How I crammed my Mt Pinatubo video

Watch video here

Let me tell you something about this video.

I responded to my friend, Melai’s, call to join them in this Mt Pinatubo expedition. A little along the way, the original team was changed: new people joined in, some of the original ones backed out for a reason or two.

I brought two cameras: one for still and one for video recording. This proved to be foolish, because it was a hike, and I never intended my puny (alright, for those who know me well, I am far from being puny) self to carry all the gears alone. I weirdly left the wangle lens at home and decided to bring the “ultra-zoom” as my best friend and I call it, and one prime, for whatever purposes.

When I was balancing my life between not-so-reliable lahar-tracks and wobbly stones, I was thinking of the lens inside my backpack and the two cameras dangling around my neck.

Good thing I met a kawal-friend, the great Tarlac photographer, Dax, who helped me out with carrying the other camera. He had a thing with Canon, so he was carrying the Nikon one all along.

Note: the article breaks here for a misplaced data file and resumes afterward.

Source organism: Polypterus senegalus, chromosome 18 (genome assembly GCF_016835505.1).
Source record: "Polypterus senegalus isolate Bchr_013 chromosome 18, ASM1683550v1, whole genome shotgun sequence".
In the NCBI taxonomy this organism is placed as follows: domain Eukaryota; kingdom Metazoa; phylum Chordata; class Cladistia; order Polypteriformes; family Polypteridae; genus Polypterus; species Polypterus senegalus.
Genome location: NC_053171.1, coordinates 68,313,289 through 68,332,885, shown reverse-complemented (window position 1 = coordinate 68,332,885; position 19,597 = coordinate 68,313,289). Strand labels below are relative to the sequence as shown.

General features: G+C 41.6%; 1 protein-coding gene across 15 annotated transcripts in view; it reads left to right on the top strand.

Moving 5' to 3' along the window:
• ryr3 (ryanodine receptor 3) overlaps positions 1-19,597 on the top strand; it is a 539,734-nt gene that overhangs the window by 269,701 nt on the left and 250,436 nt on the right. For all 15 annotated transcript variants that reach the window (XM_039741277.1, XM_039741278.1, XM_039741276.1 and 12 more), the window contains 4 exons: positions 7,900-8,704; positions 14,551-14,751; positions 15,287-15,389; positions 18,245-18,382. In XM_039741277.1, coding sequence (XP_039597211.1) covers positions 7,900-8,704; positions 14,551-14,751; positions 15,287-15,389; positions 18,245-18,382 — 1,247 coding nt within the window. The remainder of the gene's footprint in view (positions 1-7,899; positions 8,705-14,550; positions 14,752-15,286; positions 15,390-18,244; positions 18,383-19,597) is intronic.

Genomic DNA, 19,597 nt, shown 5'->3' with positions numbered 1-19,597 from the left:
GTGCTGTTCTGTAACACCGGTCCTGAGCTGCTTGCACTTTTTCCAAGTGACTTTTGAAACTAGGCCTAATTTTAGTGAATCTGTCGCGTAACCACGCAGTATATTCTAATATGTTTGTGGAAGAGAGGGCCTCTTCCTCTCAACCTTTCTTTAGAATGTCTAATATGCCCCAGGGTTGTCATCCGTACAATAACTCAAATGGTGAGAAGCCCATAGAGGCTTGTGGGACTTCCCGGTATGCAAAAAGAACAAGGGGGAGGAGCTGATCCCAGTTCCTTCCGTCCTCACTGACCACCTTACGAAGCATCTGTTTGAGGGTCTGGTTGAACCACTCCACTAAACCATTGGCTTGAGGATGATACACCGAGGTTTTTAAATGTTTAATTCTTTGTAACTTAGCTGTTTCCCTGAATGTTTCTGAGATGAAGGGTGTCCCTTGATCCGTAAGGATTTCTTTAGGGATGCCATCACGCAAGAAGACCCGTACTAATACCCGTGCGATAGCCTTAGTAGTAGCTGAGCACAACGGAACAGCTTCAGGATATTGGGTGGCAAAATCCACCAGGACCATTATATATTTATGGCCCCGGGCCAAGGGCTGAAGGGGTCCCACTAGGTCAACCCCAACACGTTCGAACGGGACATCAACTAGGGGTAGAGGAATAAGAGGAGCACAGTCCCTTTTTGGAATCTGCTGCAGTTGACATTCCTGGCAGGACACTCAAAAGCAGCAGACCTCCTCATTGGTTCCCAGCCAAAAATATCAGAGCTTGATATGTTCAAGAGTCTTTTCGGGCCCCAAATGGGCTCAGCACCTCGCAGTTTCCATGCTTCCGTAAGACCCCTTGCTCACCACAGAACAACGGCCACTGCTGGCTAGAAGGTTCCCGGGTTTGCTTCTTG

I post-processed some photos I thought were helpful to the facebook pages of everyone in the team a few days after the trek.

Then I proceeded with the video, only to realize, I had the wrong resolution recorded and I was editing in a sequence with the wrong settings too. Har har. If my former thesismate and shooting buddy would read this, I’d get a slap from them.

Thing is, every single video file had to be converted to .avi because I have no Mac video editor. It took days for me to finish all 40+ files.

But along the way, AfterFX seemed to be having relationship problems with my laptop and it won’t render well. It was a sweet cool off between them, and I was left as a silent audience member looking sorry for  their sordid relationship.

As a result, Premier Pro’s acting up too, rejecting two sets of videos that I painstakingly rendered to .avi twice.

So came Windows Movie Maker, just to reconvert the two sets to .wmv hence, the loss of quality at some point.

Everyone has had a horror story of accidentally erasing a file. I did erase 10. Premier Pro was looking for them, but I could not explain to it how I lost them. I am thinking of another relationship analogy but can’t.

So I had to retrieve them lost files, to no avail, and re-render the raw files again.

Another two or three days.

Then, after exactly 40 days, this video was rendered complete by my beloved laptop – a bit less than the original format, but I’m done with it (don’t wanna redo it) nonetheless.



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